Butterflies – Monarch Butterfly – Danaus plexippus
The above image of a Male Monarch butterfly was taken at the Butterfly site of the Adirondack Park Interpretive Center.
The Monarch Butterfly is a member of the milkweed group of butterflies (Danainae) so-named because various milkweed plant species are host plants for the larvae (caterpillars). Its adult wingspan is about 10cm with males being slightly larger than females of the species. The two black spots seen in the center of the hind wing in the photo above are called androconia which are specialized wing scales secreting pheromones, a chemical attractant to the the female Monarch. Their presence or absence is the easiest way to tell the sexes apart.
The image below is of the female. Note, also, that in the female, the black wing veins are somewhat thicker than in the male.
The adult butterfly extracts nectar from flowers by extending its proboscis like a straw.Â When not being used, it is kept in a curled position.
The proboscis can also be used to ‘drink’ as the Monarch was doing on the banks of the Ottawa River when I lay down on the rocks to take its picture.
Following mating, the female deposits eggs on the leaves of milkweed plants and eventually the larvae (known as caterpillars) hatch and feed on the leaves of the milkweed plant.Â As they do so, they incorporate poisonous cardiac glycosides into their tissues and pass these chemicals right along through the chrysalis stage of development to the adult form.Â These naturally-formed chemicals do not hurt the larva or the butterfly but do make the caterpillar and the adult butterfly poisonous, or at least distasteful, to birds and other potential predators.
The Monarchs are primarily a North American species but have a presence in many other parts of the world including Australia and New Zealand and occasionally in Europe and the UK.
In North America, they display a migratory pattern which sees the species move back and forth between locations in Canada and Mexico each year. The ‘migration’ is not a matter of one butterfly flying all the way from Mexico to Canada and back but involves the first generation leaving Mexico and flying part way. Later generations in the same year eventually arrive in Canada with arrival times, especially in Eastern Canada, highly dependent on weather conditions along the way. These middle generations have life spans of about 2 months but the last generation, which heads back to overwintering sites starting each Fall, has a much longer lifespan needed to make the trip south, as well as to survive through until the re-start of the northward ‘migration’ pattern in February of March.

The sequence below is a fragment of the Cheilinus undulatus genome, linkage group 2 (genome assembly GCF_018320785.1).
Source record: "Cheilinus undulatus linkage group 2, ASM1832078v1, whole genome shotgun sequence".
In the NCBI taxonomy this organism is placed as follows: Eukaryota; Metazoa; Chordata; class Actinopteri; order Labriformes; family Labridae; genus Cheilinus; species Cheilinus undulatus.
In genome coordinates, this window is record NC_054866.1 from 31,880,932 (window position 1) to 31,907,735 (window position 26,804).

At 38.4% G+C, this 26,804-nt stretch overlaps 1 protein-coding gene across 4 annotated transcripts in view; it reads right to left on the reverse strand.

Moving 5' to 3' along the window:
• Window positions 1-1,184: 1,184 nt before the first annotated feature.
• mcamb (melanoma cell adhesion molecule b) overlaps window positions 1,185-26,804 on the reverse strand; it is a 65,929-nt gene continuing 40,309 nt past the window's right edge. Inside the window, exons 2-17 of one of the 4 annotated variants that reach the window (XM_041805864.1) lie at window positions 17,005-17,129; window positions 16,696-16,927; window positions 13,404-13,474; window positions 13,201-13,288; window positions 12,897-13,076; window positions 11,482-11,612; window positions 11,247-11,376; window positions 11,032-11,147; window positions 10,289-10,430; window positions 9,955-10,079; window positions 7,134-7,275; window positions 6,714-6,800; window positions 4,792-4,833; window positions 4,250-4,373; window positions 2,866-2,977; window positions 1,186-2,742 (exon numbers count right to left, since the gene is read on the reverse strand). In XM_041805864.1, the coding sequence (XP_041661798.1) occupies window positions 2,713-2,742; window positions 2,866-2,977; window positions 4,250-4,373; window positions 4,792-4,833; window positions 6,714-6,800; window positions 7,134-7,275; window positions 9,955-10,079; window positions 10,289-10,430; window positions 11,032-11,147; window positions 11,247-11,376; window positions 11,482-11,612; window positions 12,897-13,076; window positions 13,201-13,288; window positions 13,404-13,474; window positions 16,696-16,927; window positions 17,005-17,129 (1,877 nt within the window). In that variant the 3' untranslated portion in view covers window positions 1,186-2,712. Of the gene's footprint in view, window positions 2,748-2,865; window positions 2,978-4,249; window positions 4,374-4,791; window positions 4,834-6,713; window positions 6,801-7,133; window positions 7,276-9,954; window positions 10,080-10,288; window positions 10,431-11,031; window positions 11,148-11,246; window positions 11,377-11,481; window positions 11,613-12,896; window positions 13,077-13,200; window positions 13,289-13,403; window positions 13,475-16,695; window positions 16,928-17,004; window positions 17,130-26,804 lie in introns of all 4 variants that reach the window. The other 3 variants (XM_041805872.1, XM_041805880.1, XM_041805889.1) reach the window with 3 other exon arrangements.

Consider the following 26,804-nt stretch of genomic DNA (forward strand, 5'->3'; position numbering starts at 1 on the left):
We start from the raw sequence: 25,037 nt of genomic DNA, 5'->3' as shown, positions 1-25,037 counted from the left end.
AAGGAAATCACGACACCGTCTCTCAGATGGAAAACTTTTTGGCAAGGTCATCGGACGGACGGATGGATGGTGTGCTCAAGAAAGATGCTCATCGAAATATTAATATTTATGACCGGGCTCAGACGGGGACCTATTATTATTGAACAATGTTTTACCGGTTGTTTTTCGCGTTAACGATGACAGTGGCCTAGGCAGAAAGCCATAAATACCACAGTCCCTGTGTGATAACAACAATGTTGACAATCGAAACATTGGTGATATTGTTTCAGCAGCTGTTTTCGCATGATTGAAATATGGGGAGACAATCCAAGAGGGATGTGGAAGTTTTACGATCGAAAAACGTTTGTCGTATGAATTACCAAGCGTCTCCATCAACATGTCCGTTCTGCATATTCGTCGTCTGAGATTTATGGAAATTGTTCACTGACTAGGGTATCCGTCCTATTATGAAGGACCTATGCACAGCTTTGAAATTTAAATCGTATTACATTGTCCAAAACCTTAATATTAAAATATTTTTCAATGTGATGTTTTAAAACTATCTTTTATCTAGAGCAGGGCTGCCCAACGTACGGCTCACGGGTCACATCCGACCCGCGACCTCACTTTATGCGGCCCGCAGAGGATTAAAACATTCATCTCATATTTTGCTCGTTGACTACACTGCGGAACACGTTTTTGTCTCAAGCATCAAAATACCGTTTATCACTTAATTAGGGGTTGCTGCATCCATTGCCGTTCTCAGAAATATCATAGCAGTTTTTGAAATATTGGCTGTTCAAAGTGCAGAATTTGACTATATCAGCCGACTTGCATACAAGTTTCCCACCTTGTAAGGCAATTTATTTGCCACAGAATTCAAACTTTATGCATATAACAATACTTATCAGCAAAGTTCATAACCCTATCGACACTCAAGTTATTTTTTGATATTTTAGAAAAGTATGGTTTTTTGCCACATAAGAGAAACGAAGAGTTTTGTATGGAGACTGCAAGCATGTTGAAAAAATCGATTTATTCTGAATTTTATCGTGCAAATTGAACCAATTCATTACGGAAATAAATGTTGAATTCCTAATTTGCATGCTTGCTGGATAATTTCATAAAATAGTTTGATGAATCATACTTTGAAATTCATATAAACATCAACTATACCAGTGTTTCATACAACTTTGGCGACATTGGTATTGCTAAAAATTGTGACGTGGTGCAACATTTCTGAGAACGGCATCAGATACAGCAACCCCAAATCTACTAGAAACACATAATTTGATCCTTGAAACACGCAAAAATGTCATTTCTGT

There are probably more books published about the Monarch Butterfly than any butterfly in the world – from infant level to scientific level and every level in between.Â I’ve even bought a few myself :-).
Amazon always carries plenty of them as do others like Barnes & Noble. Searching on EBay or taking a look at the shelves of your local bookstore might yield some surprising finds. There are new titles featuring butterflies as their subject showing up on a regular basis and, because of this, it is often possible to find some great discount bargains in this genre of writing.
A few examples of butterfly books, etc. from Amazon – some a bit more fun to read than a science journal :-).
For Field Guides, I use a variety of them since none seems to satisfy all of my needs. Both the Peterson Guide and the Audubon Guide are useful and I’ve used both. Haven’t purchased the National Wildlife Guide to Insects for myself yet but reviews appear positive. The Kaufmann Guide covers all of North America but doesn’t include any larval forms so that might be a limitation for some users.